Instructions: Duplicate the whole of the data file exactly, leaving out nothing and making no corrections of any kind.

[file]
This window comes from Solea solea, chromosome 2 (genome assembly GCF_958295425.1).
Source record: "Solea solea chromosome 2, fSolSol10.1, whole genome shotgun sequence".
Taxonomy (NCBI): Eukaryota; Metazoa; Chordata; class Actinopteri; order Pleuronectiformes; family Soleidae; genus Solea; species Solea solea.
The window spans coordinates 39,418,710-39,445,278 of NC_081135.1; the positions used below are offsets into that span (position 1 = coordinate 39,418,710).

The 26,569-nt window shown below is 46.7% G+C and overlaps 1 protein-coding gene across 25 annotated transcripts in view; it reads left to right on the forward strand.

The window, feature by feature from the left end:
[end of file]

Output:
This window comes from Solea solea, chromosome 2 (genome assembly GCF_958295425.1).
Source record: "Solea solea chromosome 2, fSolSol10.1, whole genome shotgun sequence".
Taxonomy (NCBI): Eukaryota; Metazoa; Chordata; class Actinopteri; order Pleuronectiformes; family Soleidae; genus Solea; species Solea solea.
The window spans coordinates 39,418,710-39,445,278 of NC_081135.1; the positions used below are offsets into that span (position 1 = coordinate 39,418,710).

The 26,569-nt window shown below is 46.7% G+C and overlaps 1 protein-coding gene across 25 annotated transcripts in view; it reads left to right on the forward strand.

The window, feature by feature from the left end: